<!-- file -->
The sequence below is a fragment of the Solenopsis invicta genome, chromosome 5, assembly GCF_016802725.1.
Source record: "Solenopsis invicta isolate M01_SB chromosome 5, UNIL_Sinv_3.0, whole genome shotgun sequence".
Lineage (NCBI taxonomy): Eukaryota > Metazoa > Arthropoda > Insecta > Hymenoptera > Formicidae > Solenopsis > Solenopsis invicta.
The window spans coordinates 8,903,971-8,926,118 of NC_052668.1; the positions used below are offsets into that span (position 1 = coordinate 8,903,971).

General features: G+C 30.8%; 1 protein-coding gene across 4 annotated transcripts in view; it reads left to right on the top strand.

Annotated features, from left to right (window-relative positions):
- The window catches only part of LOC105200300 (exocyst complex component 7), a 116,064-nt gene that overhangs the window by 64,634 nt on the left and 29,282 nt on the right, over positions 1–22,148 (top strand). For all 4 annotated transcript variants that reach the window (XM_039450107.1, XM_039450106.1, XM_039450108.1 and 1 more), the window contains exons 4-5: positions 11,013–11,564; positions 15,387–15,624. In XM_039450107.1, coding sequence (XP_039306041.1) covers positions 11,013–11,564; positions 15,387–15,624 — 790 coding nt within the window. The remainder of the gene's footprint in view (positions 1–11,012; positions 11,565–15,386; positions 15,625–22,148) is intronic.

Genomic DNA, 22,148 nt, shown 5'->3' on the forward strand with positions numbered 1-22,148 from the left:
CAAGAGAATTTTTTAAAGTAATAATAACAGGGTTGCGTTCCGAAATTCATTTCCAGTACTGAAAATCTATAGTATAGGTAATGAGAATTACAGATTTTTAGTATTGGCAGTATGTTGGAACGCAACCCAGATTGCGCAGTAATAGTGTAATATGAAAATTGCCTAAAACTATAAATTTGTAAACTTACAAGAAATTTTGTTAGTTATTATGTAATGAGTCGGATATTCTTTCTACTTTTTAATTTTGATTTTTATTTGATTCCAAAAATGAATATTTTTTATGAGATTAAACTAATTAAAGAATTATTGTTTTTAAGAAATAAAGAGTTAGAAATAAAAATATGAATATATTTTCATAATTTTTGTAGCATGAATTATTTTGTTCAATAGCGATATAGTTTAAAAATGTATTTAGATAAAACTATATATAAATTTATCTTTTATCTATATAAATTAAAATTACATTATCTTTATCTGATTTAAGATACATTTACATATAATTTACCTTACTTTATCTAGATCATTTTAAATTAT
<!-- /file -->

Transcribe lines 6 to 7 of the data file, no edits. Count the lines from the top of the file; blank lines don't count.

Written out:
Annotated features, from left to right (window-relative positions):
- The window catches only part of LOC105200300 (exocyst complex component 7), a 116,064-nt gene that overhangs the window by 64,634 nt on the left and 29,282 nt on the right, over positions 1–22,148 (top strand). For all 4 annotated transcript variants that reach the window (XM_039450107.1, XM_039450106.1, XM_039450108.1 and 1 more), the window contains exons 4-5: positions 11,013–11,564; positions 15,387–15,624. In XM_039450107.1, coding sequence (XP_039306041.1) covers positions 11,013–11,564; positions 15,387–15,624 — 790 coding nt within the window. The remainder of the gene's footprint in view (positions 1–11,012; positions 11,565–15,386; positions 15,625–22,148) is intronic.